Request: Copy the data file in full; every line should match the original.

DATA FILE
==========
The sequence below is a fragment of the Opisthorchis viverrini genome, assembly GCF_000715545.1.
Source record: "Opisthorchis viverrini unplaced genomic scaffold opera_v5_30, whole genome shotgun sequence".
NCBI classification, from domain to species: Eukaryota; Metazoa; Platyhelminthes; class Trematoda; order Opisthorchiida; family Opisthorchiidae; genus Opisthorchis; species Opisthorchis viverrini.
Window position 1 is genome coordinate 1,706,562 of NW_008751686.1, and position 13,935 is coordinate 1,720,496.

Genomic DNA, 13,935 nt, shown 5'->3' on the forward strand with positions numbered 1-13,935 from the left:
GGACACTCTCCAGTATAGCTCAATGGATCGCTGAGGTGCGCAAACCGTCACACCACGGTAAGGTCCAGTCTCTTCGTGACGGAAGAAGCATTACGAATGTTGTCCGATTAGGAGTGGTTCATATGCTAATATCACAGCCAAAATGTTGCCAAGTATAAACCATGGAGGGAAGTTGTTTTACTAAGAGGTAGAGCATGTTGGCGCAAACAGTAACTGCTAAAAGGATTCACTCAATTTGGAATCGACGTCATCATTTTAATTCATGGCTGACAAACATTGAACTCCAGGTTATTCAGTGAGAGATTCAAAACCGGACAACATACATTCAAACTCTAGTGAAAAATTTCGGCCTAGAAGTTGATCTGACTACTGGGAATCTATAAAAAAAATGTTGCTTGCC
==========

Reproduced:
The sequence below is a fragment of the Opisthorchis viverrini genome, assembly GCF_000715545.1.
Source record: "Opisthorchis viverrini unplaced genomic scaffold opera_v5_30, whole genome shotgun sequence".
NCBI classification, from domain to species: Eukaryota; Metazoa; Platyhelminthes; class Trematoda; order Opisthorchiida; family Opisthorchiidae; genus Opisthorchis; species Opisthorchis viverrini.
Window position 1 is genome coordinate 1,706,562 of NW_008751686.1, and position 13,935 is coordinate 1,720,496.

Genomic DNA, 13,935 nt, shown 5'->3' on the forward strand with positions numbered 1-13,935 from the left:
GGACACTCTCCAGTATAGCTCAATGGATCGCTGAGGTGCGCAAACCGTCACACCACGGTAAGGTCCAGTCTCTTCGTGACGGAAGAAGCATTACGAATGTTGTCCGATTAGGAGTGGTTCATATGCTAATATCACAGCCAAAATGTTGCCAAGTATAAACCATGGAGGGAAGTTGTTTTACTAAGAGGTAGAGCATGTTGGCGCAAACAGTAACTGCTAAAAGGATTCACTCAATTTGGAATCGACGTCATCATTTTAATTCATGGCTGACAAACATTGAACTCCAGGTTATTCAGTGAGAGATTCAAAACCGGACAACATACATTCAAACTCTAGTGAAAAATTTCGGCCTAGAAGTTGATCTGACTACTGGGAATCTATAAAAAAAATGTTGCTTGCC